- By Lydia Moran, Minnesota Women's Press
This story originally appeared in the Minnesota Women's Press and is used with permission.
Jaysalynn Western Boy is sitting in a field of tall grass, gazing at the horizon. “Back to the east where I understood my speeches, my essays, my refusal to submit, were needed on behalf of my people,” she sings. Western Boy is one of four cast members who portray the prolific Dakota activist and artist Zitkála-Šá in a new operatic film about her life premiering Friday at Water Works Park in Minneapolis.
“Mináǧi kiŋ dowáŋ: a Zitkála-Šá opera (“My Spirit Sings” in Dakota)” is written, composed, and sung by an all-Indigenous team, predominantly women.
It is the first opera to include lyrics — about a third — in the Dakota language. But, as composer Lyz Jaakola (Fond du Lac Anishinaabe) says, “I hesitate to say it’s the first — [because] how are you defining opera? Musical storytelling? Well, the Dakota people have been doing that for millennia.”
“It is a language that is meant to be sung,” says Kelly Turpin, executive producer of An Opera Theatre (AOT), the film’s production vehicle.
Turpin founded AOT in 2018 to bring “socially relevant” stories into the medium. When the pandemic hit, the company began experimenting with films. Three years ago, Turpin asked director Sequoia Hauck (Anishinaabe, Hupa) if they would be interested in telling a Native story through opera. Hauck had been involved with AOT operatic films, and they soon discovered Zitkála-Šá. Neither Hauck nor Turpin had learned about her in school, and they agreed she deserved a modern audience.
The team got to work immersing in Zitkála-Šá’s autobiographical and political writings. Filming took place across Minnesota, including in the rivers and fields around Prairie Island Indian Community. Cinematography weaves reoccurring images from Zitkála-Šá’s writing — dandelions, telephone poles, trains — throughout. The 30-minute film is not a period piece, instead “We are showing that Zitkála-Šá’s story is not a frozen moment in time — that she has continued to shape and inspire and evolve current society, specifically [that of] Indigenous peoples in North America, to this day,” Turpin says.
Zitkála-Šá was born in 1876 on the Yankton Reservation in South Dakota. At eight years old, she attended a boarding school where, as she wrote, “was treated like an animal.” Around that time, she discovered her passion for music, later studying at the New England Conservatory of Music and teaching music to children at the Carlisle Indian Industrial School.
Zitkála-Šá’s writings about Indigenous life were published nationally during her lifetime. She fought racist stereotypes through writing and political activism while advocating against the boarding school system.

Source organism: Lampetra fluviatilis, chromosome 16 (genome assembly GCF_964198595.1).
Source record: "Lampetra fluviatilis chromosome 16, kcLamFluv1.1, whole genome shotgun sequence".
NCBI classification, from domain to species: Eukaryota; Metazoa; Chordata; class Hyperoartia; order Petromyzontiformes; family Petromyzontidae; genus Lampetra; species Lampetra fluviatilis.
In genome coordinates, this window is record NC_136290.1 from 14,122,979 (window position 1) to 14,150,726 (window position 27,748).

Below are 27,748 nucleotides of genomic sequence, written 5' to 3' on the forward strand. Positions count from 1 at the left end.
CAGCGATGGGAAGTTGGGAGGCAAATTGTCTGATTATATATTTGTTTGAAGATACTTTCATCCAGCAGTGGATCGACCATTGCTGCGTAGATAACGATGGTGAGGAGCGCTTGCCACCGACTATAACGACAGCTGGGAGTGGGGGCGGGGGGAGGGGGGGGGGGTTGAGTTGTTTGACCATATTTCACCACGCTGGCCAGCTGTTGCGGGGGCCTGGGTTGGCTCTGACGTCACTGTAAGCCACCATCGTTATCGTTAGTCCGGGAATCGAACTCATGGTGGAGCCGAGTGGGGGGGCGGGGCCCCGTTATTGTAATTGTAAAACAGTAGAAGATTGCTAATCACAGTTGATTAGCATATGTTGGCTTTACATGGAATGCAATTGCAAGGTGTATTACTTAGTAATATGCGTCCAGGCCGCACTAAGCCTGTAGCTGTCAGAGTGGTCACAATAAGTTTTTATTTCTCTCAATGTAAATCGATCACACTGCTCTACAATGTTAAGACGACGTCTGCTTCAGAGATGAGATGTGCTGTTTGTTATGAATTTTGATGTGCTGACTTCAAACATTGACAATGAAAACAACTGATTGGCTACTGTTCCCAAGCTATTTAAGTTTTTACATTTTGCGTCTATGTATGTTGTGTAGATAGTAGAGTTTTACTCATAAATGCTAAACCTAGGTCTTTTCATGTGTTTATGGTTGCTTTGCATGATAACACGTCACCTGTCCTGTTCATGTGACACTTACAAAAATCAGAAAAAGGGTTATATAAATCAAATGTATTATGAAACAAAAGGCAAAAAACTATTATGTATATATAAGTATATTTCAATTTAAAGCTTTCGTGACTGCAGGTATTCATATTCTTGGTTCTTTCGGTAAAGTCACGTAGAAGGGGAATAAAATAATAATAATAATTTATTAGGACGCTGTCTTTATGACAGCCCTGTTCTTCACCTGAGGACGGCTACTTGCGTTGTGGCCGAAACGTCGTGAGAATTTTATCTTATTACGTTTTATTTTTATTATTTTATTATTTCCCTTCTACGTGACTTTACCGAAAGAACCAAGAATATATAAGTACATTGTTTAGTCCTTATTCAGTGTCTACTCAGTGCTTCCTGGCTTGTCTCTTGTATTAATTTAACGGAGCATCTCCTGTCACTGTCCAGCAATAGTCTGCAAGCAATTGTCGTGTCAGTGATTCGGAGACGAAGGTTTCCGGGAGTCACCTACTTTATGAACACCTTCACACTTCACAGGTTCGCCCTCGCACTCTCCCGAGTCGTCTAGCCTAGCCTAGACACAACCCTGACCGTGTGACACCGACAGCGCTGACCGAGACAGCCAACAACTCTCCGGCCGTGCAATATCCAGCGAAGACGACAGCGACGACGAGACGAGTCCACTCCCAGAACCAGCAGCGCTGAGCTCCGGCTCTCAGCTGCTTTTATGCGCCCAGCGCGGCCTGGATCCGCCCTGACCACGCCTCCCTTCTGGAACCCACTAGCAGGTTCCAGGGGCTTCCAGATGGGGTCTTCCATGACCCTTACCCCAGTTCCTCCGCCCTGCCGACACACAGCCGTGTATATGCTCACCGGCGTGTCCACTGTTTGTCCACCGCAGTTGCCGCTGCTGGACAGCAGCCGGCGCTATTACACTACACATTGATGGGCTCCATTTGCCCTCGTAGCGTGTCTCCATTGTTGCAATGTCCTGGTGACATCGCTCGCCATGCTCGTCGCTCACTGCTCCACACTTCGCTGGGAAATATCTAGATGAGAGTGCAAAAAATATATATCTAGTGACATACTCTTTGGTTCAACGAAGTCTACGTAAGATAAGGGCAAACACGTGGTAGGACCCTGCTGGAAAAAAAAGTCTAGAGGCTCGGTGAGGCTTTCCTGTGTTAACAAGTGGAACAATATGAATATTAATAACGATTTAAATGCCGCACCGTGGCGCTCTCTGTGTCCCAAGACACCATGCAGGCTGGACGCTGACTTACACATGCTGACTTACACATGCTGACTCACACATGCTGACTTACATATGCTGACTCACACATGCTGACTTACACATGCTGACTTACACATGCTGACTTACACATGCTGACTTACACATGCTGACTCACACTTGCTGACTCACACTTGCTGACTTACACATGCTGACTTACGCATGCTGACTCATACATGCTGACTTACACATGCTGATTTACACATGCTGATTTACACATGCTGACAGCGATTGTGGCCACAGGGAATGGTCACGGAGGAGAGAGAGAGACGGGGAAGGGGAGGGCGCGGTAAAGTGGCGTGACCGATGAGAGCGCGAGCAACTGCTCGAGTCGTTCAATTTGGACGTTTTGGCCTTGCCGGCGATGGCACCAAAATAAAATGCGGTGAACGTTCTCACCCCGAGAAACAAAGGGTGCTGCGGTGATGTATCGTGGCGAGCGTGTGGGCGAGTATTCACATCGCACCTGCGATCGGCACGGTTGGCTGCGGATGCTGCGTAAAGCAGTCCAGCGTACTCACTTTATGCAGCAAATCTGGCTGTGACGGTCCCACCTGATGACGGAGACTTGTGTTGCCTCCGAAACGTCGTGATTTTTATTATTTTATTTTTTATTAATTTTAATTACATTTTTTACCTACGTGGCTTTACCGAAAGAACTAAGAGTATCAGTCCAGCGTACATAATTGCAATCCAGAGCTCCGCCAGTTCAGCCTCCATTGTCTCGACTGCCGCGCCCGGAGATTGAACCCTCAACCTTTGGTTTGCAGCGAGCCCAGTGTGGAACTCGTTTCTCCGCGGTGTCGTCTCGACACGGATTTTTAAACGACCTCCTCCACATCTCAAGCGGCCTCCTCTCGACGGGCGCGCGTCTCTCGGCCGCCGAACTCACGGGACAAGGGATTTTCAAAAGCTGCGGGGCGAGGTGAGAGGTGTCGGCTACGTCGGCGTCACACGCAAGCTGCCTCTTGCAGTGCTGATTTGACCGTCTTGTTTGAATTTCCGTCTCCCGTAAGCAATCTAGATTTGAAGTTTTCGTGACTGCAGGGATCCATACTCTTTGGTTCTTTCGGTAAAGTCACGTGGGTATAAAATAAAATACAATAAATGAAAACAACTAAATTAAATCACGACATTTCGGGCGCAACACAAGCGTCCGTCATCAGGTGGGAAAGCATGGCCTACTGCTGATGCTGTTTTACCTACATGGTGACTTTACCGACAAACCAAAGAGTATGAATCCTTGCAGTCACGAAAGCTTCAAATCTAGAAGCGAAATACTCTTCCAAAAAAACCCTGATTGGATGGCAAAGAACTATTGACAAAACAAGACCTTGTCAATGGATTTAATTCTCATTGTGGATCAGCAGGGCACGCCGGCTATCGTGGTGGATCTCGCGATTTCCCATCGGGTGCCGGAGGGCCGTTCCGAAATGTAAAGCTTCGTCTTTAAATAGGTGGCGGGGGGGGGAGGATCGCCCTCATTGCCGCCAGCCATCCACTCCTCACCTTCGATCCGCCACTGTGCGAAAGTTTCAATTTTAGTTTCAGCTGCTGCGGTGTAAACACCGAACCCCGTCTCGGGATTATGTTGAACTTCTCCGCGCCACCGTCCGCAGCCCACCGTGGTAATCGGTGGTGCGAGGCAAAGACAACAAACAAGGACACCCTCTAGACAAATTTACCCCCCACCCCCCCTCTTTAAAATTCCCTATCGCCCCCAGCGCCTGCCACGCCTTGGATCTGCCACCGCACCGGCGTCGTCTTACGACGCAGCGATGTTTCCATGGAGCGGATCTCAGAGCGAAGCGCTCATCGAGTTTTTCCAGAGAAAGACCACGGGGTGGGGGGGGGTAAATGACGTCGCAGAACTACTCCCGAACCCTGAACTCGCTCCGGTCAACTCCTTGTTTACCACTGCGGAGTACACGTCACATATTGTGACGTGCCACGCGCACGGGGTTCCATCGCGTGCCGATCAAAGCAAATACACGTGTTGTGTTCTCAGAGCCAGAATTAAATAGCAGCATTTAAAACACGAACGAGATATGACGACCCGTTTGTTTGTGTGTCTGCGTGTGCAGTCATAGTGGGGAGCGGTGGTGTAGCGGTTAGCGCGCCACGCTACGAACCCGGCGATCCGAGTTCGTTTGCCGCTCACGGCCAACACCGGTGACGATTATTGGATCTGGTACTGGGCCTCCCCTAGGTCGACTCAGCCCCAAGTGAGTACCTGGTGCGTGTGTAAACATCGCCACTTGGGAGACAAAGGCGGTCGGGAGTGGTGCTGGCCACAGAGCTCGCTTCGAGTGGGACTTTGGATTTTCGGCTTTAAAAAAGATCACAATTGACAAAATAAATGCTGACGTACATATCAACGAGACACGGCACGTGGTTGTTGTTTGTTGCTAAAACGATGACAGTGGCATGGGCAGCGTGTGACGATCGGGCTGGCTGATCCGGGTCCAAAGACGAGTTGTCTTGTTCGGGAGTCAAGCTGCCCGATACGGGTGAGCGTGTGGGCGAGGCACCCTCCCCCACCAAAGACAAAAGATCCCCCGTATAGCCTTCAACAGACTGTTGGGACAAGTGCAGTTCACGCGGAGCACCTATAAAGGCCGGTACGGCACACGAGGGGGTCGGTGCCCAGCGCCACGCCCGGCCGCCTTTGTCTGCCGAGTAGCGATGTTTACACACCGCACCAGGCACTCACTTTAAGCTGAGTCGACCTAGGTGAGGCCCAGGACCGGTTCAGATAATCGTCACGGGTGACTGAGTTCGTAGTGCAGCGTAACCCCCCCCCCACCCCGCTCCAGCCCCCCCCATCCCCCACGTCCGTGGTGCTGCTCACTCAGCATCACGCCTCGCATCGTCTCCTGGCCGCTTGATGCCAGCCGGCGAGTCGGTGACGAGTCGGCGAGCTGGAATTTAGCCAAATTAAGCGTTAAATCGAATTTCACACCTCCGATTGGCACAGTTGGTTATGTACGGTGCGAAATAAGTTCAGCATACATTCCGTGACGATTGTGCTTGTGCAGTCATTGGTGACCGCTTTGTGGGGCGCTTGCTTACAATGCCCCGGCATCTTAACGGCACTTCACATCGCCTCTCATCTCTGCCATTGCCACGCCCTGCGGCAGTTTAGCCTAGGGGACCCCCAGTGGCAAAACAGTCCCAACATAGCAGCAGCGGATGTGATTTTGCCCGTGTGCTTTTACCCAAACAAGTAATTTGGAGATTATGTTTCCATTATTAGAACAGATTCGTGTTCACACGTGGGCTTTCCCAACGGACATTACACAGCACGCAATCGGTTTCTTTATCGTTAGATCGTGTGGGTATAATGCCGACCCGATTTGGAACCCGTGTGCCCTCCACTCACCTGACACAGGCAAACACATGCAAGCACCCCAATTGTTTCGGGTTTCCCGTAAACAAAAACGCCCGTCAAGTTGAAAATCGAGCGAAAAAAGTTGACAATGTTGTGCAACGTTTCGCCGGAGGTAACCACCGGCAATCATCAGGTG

“[She was] building bridges and trying to figure out how to maintain her own cultural identity as well as make space for Indigenous people in the American tapestry,” explains Jaakola.
In 1913, she became the first Indigenous person to write an opera, “The Sun Dance Opera.” Following its premiere, she moved to Washington D.C. to be the secretary for the Society of American Indians, the first national rights organization run by and for American Indians. In 1926, she co-founded the National Council of American Indians to lobby for increased political power for American Indians and the preservation of American Indian heritage and traditions. She served as its president until she died in 1938.
“Working with an entirely Indigenous team and knowing that our own families have experienced boarding schools and how that impacts us today, that connection is visceral — so how do we represent that?” Jaakola says.
The team worked to decolonize the production process. That included eliminating strict deadlines, bringing ceremony into creative meetings, and speaking with many Dakota people and direct decedents of Zitkála-Šá to better understand her heritage.
Jaakola’s daughter portrays Zitkála-Šá as a young girl in the film.
“Her heritage includes Santee Sioux [and she is] singing Dakota phrases [in the film]. I don’t think she quite gets how cool it is because in her world, hearing Indigenous languages is not so rare. But for me, as a 53-year-old mother, to hear my kids doing that is pretty amazing. And I’m in awe; I feel grateful.”
“Music has the ability to help us process things that we didn’t even know we were carrying,” Jaakola adds. “I hope that somebody who experiences [the film] can understand themselves and their own journey, their own experience, as they learn more about Zitkála-Šá.”
Water Works Park, Minneapolis
October 14, 7:30 pm at Water Works Park, 333 1st St S, Minneapolis, MN 55401(no tickets required) *ASL interpreted. Guests are encouraged to bring blankets, chairs, and a picnic.
Indigenous Roots Cultural Center, Saint Paul
October 21 and 22, 7 pm: a community festival with food and art vendors, music, and artist roundtables and 8 pm screening at Indigenous Roots Cultural Center, 788 E 7th St, St Paul, MN 55106. October 23, 4 pm community festival, 5 pm screening *ASL interpreted.
75 pay-as-able tickets are available per show. Performances presented in English and Dakota with open captioning and translations.
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